Fox // 1949 // 98 Minutes // Not Rated
Reviewed by Judge Ryan Keefer (Retired) // June 23rd, 2006
They're searching for salvation in an abandoned corner of hell.
Wow, the thought of Gregory Peck playing a tough guy in a Western was a little bit surprising at first, and at second glance, the young actor who had appeared in Hitchcock's Spellbound playing a bad guy seems to be a little bit contrary to the grain of Peck's filmography. So how does he fare here?
Stretch (Peck) is the head of a crew that robs banks. He robs a bank with the crew and flees, and decides to go across the desert. The main conflicting force in the group is Dude (Richard Widmark, Kiss of Death), who thinks that the gang should do different things than Stretch does. There's also Bull Run (Robert Arthur, Mother Wore Tights), Lengthy (John Russell, Pale Rider), Walrus (Charles Kemper, On Dangerous Ground) and Half Pint (Harry Morgan, M*A*S*H*, Dragnet). They are almost close to death when they finally encounter the town of Yellow Sky. At a distance, it appears to be a thriving town, but the gang runs into a woman holding a rifle named Constance Mae (Anne Baxter, The Magnificent Ambersons). She leads them to some water which is near their house and they also find Constance's (a.k.a. Mike's) Grandpa named Grandpa (James Barton, The Time of Your Life). While staying near the house, they find a secret that changes their plans.
In this film, which is based on the novel by W.R. Burnett (Ice Station Zebra) and directed by William A. Wellman (The High and the Mighty), Stretch is someone that is clearly a quiet leader of the gang. Dude tries to fracture the group and has dreams of doing far more than robbing banks, and there is a scene early on in the film that defines the gang's places, when the decision is made to cross the desert. You see how each person makes his choice, some more in line with others. And you also see the dynamics of all the characters too, along with their strengths and weaknesses.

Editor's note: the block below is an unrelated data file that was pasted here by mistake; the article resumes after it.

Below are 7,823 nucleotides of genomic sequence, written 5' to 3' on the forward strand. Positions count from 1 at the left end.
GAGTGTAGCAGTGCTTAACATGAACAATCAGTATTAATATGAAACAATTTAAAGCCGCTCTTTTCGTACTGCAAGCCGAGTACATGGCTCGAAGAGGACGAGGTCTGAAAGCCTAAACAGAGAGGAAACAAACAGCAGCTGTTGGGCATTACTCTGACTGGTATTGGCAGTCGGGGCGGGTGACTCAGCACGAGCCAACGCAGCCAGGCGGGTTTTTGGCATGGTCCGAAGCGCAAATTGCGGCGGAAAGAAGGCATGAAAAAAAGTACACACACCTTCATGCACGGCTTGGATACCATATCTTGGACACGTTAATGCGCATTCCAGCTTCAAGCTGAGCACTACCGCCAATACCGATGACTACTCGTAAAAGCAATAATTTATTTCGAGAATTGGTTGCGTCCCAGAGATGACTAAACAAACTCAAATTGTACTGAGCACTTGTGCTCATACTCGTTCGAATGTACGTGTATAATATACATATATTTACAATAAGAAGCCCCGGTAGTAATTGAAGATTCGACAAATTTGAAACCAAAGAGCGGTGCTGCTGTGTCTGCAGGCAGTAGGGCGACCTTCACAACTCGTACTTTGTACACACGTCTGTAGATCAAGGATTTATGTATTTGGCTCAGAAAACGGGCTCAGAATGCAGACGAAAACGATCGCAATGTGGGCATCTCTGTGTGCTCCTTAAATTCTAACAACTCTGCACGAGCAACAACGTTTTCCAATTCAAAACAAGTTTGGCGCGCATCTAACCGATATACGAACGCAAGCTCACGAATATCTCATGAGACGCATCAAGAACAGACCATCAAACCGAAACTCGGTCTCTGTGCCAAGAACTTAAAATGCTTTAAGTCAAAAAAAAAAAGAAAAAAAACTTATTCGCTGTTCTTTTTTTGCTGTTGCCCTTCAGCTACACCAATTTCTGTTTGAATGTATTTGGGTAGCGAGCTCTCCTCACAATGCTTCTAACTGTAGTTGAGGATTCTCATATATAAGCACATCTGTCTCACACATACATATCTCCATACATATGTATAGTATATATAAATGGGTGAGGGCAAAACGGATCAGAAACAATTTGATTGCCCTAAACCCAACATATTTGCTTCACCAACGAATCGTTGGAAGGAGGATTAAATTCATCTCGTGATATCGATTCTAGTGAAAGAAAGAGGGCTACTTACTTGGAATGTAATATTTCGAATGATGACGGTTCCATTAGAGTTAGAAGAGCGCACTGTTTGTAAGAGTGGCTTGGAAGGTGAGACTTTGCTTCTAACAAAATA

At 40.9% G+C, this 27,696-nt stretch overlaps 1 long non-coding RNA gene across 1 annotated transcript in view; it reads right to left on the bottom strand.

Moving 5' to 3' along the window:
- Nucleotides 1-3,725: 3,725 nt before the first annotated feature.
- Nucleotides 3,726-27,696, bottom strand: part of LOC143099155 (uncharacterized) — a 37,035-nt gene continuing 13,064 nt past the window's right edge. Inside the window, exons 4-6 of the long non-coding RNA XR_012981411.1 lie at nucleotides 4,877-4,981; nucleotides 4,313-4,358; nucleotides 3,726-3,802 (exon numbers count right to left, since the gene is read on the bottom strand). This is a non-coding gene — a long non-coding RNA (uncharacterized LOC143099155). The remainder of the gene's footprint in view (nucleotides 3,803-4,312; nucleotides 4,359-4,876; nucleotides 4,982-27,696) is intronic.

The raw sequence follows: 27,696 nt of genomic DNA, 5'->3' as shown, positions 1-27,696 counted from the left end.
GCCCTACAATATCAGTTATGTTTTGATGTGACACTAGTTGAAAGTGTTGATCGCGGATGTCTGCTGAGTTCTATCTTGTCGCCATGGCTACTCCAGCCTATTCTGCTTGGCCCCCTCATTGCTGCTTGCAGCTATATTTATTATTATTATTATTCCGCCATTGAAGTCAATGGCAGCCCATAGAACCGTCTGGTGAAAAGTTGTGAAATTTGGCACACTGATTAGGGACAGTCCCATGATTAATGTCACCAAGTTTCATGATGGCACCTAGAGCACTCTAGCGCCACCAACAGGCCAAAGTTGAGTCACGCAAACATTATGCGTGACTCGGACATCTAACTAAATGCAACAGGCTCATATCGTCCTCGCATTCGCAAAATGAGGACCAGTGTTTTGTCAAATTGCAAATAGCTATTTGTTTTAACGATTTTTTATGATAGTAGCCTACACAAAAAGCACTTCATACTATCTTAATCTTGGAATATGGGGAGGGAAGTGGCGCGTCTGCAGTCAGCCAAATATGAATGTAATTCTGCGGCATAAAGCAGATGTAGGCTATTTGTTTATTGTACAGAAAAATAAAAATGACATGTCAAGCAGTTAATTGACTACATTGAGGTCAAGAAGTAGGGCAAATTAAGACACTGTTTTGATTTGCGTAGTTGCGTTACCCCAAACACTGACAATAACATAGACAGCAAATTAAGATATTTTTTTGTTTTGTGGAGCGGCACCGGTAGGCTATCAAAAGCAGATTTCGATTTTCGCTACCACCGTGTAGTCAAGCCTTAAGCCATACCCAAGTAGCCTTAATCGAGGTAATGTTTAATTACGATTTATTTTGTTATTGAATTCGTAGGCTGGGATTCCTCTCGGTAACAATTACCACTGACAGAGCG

Once they get to Yellow Sky, all seems forgotten, especially after the gang hydrates and meets Mike, who is the apple of the eyes of a few people in the gang, including Stretch. Mike is fiercely protective of her immediate environment which is Grandpa and the house they share. She's rarely seen in the film without a rifle, and she's quite a good shot whenever she has to be. In the words of your typical male cowboy actor in any western of the time, she is a "feisty filly." In Grandpa, we find someone who is a straight shooter no matter who he deals with, and even a small appearance by "drunken Apaches" which at first glance would appear to be rather unnecessary, helps to reinforce that.
The main problem with the film is that it lives and dies with the story, and its story is rather flimsy. When the group starts to battle each other for Mike's attention, Stretch decides to inject himself into part of this competition, and of course because his name is at the top of the marquee, it's almost a foregone conclusion that he gets the girl. Besides, who's she going to go for? Bull Run? Lengthy? Certainly not Half Pint, that's for sure.
Wellman's direction is admirable and certainly does show the viewer the unbearable nature of the desert, but Peck (who was in other Westerns like Duel in the Sun and The Gunfighter in between Yellow Sky) certainly didn't have a stride to speak of in this film. And in a trend that I've noticed in other Western films, the bad guy (or at least, the bad guy's understudy) seems to have a little more fun than the protagonist does. As the Dude (not that one), Widmark performs with a level of sleaze and greed that for its time is somewhat appealing, but other actors in later movies had met and surpassed that level.
For the times, the concept behind the film is quite unique, but if you've seen something like it, it tends to be a little bit tired. And besides, getting over the concept of Peck being a bad ass takes a lot of willpower and acceptance.
The film's novelty value of seeing Peck in this role and seeing Morgan as a bit of a Western heavy is kind of nice, but the film gets a little bit predictable in the last act and falls a bit flat.
The court finds the film guilty and sentences the filmmakers to time served.
Review content copyright © 2006 Ryan Keefer; Site layout and review format copyright © 1998 - 2013 HipClick Designs LLC
Scales of Justice
* Full Frame
* Dolby Digital 2.0 Stereo (English)
* Dolby Digital 1.0 Mono (English)
* Dolby Digital 1.0 Mono (Spanish)
Running Time: 98 Minutes
Release Year: 1949
MPAA Rating: Not Rated
* Still and Photo Galleries
* Original Theatrical Trailer